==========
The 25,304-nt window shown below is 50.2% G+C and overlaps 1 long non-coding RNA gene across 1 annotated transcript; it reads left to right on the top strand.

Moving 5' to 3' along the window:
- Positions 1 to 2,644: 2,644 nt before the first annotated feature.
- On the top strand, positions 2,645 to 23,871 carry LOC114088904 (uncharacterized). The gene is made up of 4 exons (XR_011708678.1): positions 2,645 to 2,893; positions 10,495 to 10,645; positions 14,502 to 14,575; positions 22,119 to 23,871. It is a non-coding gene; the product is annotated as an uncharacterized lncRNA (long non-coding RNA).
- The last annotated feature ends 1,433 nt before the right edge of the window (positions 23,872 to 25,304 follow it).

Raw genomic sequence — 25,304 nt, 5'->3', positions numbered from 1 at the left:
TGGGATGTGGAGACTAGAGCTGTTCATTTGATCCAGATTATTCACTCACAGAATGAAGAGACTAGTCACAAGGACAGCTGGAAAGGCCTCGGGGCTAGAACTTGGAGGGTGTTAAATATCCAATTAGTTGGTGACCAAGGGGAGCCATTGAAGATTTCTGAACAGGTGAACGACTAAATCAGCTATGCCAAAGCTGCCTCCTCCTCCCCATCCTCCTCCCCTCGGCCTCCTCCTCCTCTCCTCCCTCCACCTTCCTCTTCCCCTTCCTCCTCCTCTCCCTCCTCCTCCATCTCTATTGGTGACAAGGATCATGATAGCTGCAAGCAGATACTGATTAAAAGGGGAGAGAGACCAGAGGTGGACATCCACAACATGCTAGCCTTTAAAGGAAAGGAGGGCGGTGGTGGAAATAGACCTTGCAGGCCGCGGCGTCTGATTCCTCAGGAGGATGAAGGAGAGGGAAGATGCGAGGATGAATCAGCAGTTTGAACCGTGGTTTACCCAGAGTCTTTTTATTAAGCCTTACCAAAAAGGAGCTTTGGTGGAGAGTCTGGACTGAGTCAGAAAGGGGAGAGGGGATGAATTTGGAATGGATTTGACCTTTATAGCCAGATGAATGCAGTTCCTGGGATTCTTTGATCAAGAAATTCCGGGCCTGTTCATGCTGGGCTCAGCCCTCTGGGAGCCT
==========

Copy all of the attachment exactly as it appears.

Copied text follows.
The 25,304-nt window shown below is 50.2% G+C and overlaps 1 long non-coding RNA gene across 1 annotated transcript; it reads left to right on the top strand.

Moving 5' to 3' along the window:
- Positions 1 to 2,644: 2,644 nt before the first annotated feature.
- On the top strand, positions 2,645 to 23,871 carry LOC114088904 (uncharacterized). The gene is made up of 4 exons (XR_011708678.1): positions 2,645 to 2,893; positions 10,495 to 10,645; positions 14,502 to 14,575; positions 22,119 to 23,871. It is a non-coding gene; the product is annotated as an uncharacterized lncRNA (long non-coding RNA).
- The last annotated feature ends 1,433 nt before the right edge of the window (positions 23,872 to 25,304 follow it).

Raw genomic sequence — 25,304 nt, 5'->3', positions numbered from 1 at the left:
TGGGATGTGGAGACTAGAGCTGTTCATTTGATCCAGATTATTCACTCACAGAATGAAGAGACTAGTCACAAGGACAGCTGGAAAGGCCTCGGGGCTAGAACTTGGAGGGTGTTAAATATCCAATTAGTTGGTGACCAAGGGGAGCCATTGAAGATTTCTGAACAGGTGAACGACTAAATCAGCTATGCCAAAGCTGCCTCCTCCTCCCCATCCTCCTCCCCTCGGCCTCCTCCTCCTCTCCTCCCTCCACCTTCCTCTTCCCCTTCCTCCTCCTCTCCCTCCTCCTCCATCTCTATTGGTGACAAGGATCATGATAGCTGCAAGCAGATACTGATTAAAAGGGGAGAGAGACCAGAGGTGGACATCCACAACATGCTAGCCTTTAAAGGAAAGGAGGGCGGTGGTGGAAATAGACCTTGCAGGCCGCGGCGTCTGATTCCTCAGGAGGATGAAGGAGAGGGAAGATGCGAGGATGAATCAGCAGTTTGAACCGTGGTTTACCCAGAGTCTTTTTATTAAGCCTTACCAAAAAGGAGCTTTGGTGGAGAGTCTGGACTGAGTCAGAAAGGGGAGAGGGGATGAATTTGGAATGGATTTGACCTTTATAGCCAGATGAATGCAGTTCCTGGGATTCTTTGATCAAGAAATTCCGGGCCTGTTCATGCTGGGCTCAGCCCTCTGGGAGCCT